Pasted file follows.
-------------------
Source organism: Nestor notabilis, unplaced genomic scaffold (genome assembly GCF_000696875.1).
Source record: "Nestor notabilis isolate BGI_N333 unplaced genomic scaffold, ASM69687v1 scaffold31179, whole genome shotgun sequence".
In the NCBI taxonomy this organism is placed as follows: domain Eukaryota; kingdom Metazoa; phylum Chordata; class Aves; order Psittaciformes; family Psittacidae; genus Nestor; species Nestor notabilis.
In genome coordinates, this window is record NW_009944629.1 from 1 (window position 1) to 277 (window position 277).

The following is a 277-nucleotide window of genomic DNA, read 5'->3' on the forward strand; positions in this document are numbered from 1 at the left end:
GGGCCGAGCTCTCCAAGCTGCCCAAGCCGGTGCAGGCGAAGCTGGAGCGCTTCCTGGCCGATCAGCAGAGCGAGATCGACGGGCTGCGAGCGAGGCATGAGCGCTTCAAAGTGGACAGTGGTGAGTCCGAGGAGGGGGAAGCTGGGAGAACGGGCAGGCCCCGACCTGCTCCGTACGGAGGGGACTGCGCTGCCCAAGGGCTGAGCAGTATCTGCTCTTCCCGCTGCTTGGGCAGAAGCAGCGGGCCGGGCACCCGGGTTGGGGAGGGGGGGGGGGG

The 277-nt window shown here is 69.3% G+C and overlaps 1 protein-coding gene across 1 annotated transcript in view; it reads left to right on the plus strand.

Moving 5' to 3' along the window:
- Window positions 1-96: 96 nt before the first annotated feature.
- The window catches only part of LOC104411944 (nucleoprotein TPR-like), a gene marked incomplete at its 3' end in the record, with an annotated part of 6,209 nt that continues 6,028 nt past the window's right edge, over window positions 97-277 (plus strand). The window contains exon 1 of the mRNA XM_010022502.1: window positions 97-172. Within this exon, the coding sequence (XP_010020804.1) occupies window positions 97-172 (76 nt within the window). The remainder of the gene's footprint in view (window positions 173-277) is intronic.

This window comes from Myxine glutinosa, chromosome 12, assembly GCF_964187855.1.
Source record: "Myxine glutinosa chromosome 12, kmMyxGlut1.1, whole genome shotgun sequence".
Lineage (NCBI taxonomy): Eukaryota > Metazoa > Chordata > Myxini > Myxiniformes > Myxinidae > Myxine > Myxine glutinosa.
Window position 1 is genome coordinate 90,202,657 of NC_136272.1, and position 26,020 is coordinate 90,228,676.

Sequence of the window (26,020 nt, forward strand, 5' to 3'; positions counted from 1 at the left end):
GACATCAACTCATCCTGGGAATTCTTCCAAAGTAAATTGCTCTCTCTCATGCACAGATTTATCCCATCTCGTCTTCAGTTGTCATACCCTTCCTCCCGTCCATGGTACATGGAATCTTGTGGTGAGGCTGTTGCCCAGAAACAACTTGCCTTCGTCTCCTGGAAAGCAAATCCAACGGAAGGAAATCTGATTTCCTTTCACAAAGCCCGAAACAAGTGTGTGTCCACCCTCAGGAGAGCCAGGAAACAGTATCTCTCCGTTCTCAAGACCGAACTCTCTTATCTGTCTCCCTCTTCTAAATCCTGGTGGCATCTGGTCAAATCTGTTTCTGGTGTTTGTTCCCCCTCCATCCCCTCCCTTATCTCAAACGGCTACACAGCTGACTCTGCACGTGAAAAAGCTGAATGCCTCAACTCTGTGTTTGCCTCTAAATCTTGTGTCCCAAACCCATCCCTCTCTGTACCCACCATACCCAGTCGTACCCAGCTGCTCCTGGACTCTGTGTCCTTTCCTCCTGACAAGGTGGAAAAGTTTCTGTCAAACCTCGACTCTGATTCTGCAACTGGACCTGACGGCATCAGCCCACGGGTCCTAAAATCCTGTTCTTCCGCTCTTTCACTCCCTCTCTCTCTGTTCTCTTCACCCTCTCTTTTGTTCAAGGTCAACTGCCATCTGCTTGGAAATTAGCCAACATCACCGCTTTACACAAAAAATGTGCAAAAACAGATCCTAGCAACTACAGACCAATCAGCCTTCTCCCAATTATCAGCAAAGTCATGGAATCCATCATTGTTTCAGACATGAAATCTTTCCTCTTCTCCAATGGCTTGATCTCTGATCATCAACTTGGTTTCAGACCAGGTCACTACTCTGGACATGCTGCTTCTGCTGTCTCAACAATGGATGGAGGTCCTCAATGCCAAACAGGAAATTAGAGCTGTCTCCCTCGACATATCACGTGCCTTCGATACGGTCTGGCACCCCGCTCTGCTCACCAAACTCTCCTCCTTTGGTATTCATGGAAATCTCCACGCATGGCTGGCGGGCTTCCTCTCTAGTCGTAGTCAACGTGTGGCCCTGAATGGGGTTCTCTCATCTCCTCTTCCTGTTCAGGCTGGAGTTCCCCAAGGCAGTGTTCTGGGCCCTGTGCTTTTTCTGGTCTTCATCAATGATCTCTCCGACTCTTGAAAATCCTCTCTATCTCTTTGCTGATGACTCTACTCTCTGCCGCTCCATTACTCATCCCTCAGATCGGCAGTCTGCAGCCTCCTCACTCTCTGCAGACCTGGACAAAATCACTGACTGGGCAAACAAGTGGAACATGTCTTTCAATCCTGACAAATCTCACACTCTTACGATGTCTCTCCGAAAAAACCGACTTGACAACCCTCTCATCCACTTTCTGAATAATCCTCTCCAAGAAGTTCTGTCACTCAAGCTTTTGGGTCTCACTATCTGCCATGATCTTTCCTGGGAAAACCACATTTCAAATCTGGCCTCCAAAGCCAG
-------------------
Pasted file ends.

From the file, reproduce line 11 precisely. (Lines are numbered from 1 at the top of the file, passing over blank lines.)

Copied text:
This window comes from Myxine glutinosa, chromosome 12, assembly GCF_964187855.1.